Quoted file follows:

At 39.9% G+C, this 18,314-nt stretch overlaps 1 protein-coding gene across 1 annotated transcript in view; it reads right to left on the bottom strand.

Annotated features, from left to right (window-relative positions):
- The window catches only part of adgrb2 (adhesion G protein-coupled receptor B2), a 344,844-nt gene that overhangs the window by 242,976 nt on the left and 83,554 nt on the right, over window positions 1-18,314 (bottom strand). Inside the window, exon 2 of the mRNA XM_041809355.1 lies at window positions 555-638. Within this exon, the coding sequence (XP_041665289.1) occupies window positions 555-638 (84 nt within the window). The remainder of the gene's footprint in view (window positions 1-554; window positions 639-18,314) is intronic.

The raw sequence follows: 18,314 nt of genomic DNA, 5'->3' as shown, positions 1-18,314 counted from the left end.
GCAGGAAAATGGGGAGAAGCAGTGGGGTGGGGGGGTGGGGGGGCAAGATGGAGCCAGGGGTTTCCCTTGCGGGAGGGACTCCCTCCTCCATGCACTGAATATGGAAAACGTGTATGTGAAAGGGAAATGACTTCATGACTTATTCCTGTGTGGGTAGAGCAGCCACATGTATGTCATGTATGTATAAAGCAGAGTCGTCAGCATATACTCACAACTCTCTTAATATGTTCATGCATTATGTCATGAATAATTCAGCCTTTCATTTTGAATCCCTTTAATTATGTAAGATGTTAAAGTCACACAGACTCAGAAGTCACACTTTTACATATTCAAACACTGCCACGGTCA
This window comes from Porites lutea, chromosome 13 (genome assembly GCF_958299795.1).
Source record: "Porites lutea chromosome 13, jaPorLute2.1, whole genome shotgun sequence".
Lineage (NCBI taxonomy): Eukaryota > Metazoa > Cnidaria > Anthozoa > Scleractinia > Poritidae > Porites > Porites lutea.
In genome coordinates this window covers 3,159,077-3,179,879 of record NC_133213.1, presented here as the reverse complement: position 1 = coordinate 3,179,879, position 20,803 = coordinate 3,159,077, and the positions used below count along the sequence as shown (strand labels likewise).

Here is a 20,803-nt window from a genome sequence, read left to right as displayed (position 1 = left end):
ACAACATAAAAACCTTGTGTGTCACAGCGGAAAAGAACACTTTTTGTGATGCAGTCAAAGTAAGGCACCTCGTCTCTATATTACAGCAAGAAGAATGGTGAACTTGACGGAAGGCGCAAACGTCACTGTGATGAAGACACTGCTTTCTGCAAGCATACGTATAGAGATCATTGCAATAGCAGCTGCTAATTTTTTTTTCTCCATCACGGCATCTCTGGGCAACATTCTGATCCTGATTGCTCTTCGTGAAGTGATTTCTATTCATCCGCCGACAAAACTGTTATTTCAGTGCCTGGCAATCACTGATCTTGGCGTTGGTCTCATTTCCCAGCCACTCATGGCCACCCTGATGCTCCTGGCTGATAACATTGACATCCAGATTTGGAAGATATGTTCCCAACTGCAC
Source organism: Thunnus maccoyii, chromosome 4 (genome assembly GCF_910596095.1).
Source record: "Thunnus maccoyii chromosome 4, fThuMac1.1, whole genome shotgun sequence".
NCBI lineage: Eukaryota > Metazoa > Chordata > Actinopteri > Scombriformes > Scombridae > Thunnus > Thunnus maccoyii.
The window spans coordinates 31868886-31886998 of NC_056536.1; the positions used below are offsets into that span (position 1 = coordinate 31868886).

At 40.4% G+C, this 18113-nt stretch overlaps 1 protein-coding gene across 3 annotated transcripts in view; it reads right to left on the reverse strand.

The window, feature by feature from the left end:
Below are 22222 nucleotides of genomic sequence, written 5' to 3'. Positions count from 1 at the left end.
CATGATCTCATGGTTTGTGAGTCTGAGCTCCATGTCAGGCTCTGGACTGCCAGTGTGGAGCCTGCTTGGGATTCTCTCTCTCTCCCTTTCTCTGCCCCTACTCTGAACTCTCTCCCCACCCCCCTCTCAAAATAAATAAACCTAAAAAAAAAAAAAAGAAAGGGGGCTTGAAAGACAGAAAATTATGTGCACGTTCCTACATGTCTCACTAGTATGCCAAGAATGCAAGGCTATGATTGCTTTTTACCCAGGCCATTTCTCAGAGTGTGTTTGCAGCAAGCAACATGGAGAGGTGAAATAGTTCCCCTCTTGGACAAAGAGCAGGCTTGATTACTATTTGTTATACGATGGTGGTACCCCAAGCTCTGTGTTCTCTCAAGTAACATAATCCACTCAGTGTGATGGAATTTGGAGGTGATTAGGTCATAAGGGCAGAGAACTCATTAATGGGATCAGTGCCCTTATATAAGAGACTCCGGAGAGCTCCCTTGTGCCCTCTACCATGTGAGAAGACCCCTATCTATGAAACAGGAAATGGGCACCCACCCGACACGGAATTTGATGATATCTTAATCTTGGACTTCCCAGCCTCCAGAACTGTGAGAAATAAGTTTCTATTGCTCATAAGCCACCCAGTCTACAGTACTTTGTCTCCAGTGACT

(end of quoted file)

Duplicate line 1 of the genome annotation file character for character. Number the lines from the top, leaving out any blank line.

At 39.9% G+C, this 18,314-nt stretch overlaps 1 protein-coding gene across 1 annotated transcript in view; it reads right to left on the bottom strand.